Paul Schöffler studied several different subjects at the Dresden Conservatory – piano, violin and theory – as well as singing, for which his teachers were Rudolf Schmalnauer and Waldemar Stägemann. After graduating he continued his vocal studies with Sammarco in Milan. He auditioned successfully for Fritz Busch at the Dresden State Opera in 1924, making his operatic stage debut there as the Herald / Lohengrin in 1925 and staying with the Dresden Opera until 1937. Initially Schöffler sang smaller baritone parts before graduating to more substantial roles. He participated in a number of notable first performances in Dresden including Doktor Faust (Busoni, 1925), Der Protagonist (Weill, 1926), Cardillac (Hindemith, 1926), Penthesilea (Schoeck, 1927), Der Günstling (Wagner-Régeny, 1935) and Der verlorene Sohn (Heger, 1936).
By the time Schöffler left the Dresden company in 1937 he had already enjoyed success as a guest at the Royal Opera House, London where he made his debut in 1934 as Donner / Das Rheingold with Beecham conducting. He confirmed the excellent impression that he had made when, in the same year, he took the title role in the English premiere of Weinberger’s Schwanda the Bagpiper. He appeared twice in London during 1936, as Scarpia / Tosca and (with the visiting Dresden Opera) as Figaro / Le nozze di Figaro and in the title role in Don Giovanni, winning praise for both his singing and acting. Later roles in London included Gunther / Götterdämmerung, Kurwenal / Tristan und Isolde, Jochanaan / Salome and Wotan / Das Rheingold – described at the time as ‘lightweight’.
In 1937 Schöffler joined the Vienna State Opera, continuing as a valued and highly respected member of this company until 1965. Indeed he remained at the top of the operatic tree for a long time, appearing at the Bayreuth Festival as Hans Sachs / Die Meistersinger von Nürnberg in 1943 with Abendroth conducting and returning in 1956 to take the title role in Der fliegende Holländer with Keilberth at the helm. Schöffler appeared with great regularity at the Salzburg Festival, where his roles included Pizarro / Fidelio (1938, 1949–1950, 1957), Figaro and the Count / Le nozze di Figaro (1941, 1953), Don Alfonso / Così fan tutte (1947, 1953–1954, 1956, 1962), Iago / Otello (1952) and Borromeo / Palestrina (1955). He also sang in two important first public performances, creating the title part in Dantons Tod (Gottfried von Einem, 1947) and the part of Jupiter in Die Liebe der Danae (Richard Strauss, 1952, following its closed dress rehearsal in 1944).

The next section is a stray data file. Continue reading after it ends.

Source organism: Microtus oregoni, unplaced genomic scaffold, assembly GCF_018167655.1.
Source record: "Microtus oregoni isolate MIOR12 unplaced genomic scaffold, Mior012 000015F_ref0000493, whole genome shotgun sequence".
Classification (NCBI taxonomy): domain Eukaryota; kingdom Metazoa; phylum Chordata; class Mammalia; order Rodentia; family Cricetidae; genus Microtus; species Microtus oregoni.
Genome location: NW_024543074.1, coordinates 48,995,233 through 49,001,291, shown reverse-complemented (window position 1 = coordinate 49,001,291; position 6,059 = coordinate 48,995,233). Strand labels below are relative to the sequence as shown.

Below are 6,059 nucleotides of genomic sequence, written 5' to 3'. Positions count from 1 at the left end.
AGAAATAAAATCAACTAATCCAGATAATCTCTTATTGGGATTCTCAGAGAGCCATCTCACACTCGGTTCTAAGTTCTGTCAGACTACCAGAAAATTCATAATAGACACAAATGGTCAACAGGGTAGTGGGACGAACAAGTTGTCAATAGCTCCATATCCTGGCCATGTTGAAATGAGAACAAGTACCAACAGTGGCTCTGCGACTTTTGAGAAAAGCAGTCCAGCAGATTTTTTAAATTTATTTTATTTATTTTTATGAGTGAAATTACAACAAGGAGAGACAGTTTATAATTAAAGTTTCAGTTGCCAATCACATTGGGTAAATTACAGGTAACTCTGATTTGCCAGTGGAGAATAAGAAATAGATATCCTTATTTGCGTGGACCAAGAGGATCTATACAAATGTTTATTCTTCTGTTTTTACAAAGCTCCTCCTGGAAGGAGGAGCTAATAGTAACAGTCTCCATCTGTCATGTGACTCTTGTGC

After World War II Schöffler returned to Covent Garden in 1947 with the visiting Vienna State Opera to sing the title role in Don Giovanni (described as ‘Germanic’), Don Alfonso and Pizarro. With the new Covent Garden Opera Company he repeated his Kurwenal and Rheingold Wotan, to which he added Gunther and a genial Hans Sachs. By this time he had already appeared with success at the Paris Opera, La Scala, Milan, the Rome Opera and the Teatro Colón, Buenos Aires, as well as the Hamburg and Munich State Operas.
Schöffler made his North American debut at the beginning of 1950 at the Metropolitan Opera, New York as Jochanaan, immediately followed by Don Giovanni, Hans Sachs, Scarpia and Amfortas / Parsifal. He returned for the following season, 1950–1951, when he added the Dutchman, the Speaker / Die Zauberflöte, Kurwenal and Don Pizarro to his American repertoire. In the 1951–1952 Met season, new roles included Gunther, Orest / Elektra and the High Priest / Alceste; and in 1952– 1953 the Grand Inquisitor / Don Carlo. Schöffler continued to sing at the Met in the 1954–1955 and 1955–1956 seasons, returning after a gap of several years for the 1962–1963, 1963–1964 and 1964–1965 seasons to sing Sachs, the Grand Inquisitor and the Music Master / Ariadne auf Naxos – altogether an impressive innings. Other American appearances included Wotan at San Francisco in 1953 and at Chicago in 1956.
Late appearances included the Music Master at the Aix-en-Provence Festival in 1962 and 1964, Peneios / Daphne at the Vienna Festival in 1964 with Böhm conducting, participation in the premiere of Hauer’s Die schwarze Spinne at the Theater an der Wien in 1966 and the Grand Inquisitor at the Vienna State Opera in 1970.
Schöffler, who prior to his death lived in England, possessed a firm, warm and expressive voice; when allied to his convincing stage presence the results were continuously impressive. The extraordinary extent of his career – articulated at an international level from the 1930s to the 1960s – is demonstrated by the vast number of recordings, especially of live performances, in which he sings.
© Naxos Rights International Ltd. — David Patmore (A–Z of Singers, Naxos 8.558097-100).